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I’ll be a tad honest, I’ve never been one that quite grasped the idea of a special edition vehicle – even when I personally owned an Isuzu VehiCROSS Ironman Edition, I never got the point of them. Continuing into today’s generation it feels almost as if Toyota/Lexus are pushing out solely special editions to keep something old feeling fresh. Case-in-point, the Lexus GX 460, a proper SUV that launched well over a decade ago, it sees another refresher after a mild refresh in 2020; now the cabin has been given a new treatment as well as a new Black Line Edition has been added to the GX’s lineup.

Driving the GX 460 is a bit like upgrading to the newest iPhone, it’s different, but familiar, not much has changed, but enough so to think you’re getting an entirely new product. The refresh that was done back in 2020 continues to look sharp with Lexus’ menacing spindle grille design and triple beam LED headlights. Our Black Line edition being more of a premium finish package featured dark chrome headlight housing, edition specific 18-inch wheels; basically anything that was originally wrapped in chrome is now finished in a black chrome finish.

Inside the GX, there is a far too familiar setting that has been given a slight overhaul to compete in these modern times. Continuing to be an attractive cabin with rich materials, the biggest revamp was done to the center stack infotainment system that incorporates a larger 10.3-inch touch screen system with Lexus’ latest software and the annoying to use touch pad interface that we tend to ignore. If you’re familiar with the GX, other small details have been refreshed like the steer wheel controls and updated finishes.  

Catering to the GX’s purpose, it is the brute plush SUV we carry in our dreams. Comfort levels are supreme on and off the pavement. Noise levels are kept to a minimum despite its box-like design. As part of the Black Line edition, the interior is fitted with a mix of Black Ash wood trim and leather on nearly every touchable surface. Even second row occupants enjoy their own levels of comfort with spacious amenities and their own climate control system. Despite third-row seating coming as standard equipment, it’s one of the worst places to be seating as with any, real, mid-size SUV,  it’s best to consider them as an emergency contingency plan.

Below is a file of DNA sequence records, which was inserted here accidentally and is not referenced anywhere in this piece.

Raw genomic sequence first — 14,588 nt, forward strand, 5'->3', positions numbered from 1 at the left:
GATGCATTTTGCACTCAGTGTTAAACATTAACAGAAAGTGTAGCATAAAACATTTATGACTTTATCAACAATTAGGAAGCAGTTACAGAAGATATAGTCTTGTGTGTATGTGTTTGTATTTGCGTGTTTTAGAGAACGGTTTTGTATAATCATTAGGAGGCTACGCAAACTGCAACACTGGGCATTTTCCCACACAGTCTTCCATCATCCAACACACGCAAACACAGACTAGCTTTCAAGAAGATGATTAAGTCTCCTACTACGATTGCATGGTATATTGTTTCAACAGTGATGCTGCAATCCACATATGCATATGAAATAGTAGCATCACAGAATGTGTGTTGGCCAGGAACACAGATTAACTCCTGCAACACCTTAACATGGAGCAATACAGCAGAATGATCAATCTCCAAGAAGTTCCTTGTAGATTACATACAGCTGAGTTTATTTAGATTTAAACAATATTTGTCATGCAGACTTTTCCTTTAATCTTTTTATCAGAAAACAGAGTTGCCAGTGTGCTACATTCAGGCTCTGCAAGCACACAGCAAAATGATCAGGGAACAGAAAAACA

There is no getting around the age of the GX and its technology that lies underneath its skin. Feeling like its 2008 all over again, the GX feels as heavy as it looks. With its initial chassis being constructed around a body-on-frame design with a live rear axle, the GX is an all-purpose SUV that isn’t afraid to get its wheels dirty, making it the ideal companion for access to your remote cabin in the woods. What makes the GX feels old is the way it carries itself – modern SUV’s of this time have a lot more gadgetry to help feel more refine and confident – for example, the electric steering is light, but yet feels heavy, its been overly engineered to handle the weight and size of the GX to give it easy manuveribility, but its so light that that one wrong jerk of the wheel has us floppying around like a fish out of water. Even the suspension, as smooth as it is, feels like we’re going to tip over if we take a corner too hard.  And then theirs the brakes that set us back to a time when you could tell how hard someone was braking by how close the nose of their car got to the pavement.

Keeping its old school charm, the GX uses a naturally aspirated 4.6-liter V-8 that drinks about as much fuel as a new born goes throw diapers. Its 301-horsepower engine with 329 lb-ft of torque powering its on-demand four-wheel drive system, it takes the better half of 7-seconds to achieve 60-mph. Combining the performance with its ability to tow about 6500lbs gives it plenty of grunting power for those weekend trips to the lake.

With our GX 460 Black Line coming in at $61,305, its price to convenience scales start to teeter and reveal its real age when comparing it to some of the newer, fresher competitors on the market. After all the GX is competing in a very tough, technologically advance segment against the Mercedes-Benz GLE, the Land Rover Defender and even the Genesis GV80 – all starting around the $55,000 mark. Where the GX starts to fault against its rivals is its level of comfort, convenience and even safety equipment – the GX doesn’t over a power rear tailgate and it doesn’t offer the latest in Lexus Safety hardware as the adaptive cruise control system won’t even work below 32-mph.

Granted, the GX 460 is not for everyone, but not everyone may want an SUV with overbearing, nanny bugging technology – the GX marches on playing a new tune on the same old drum.  

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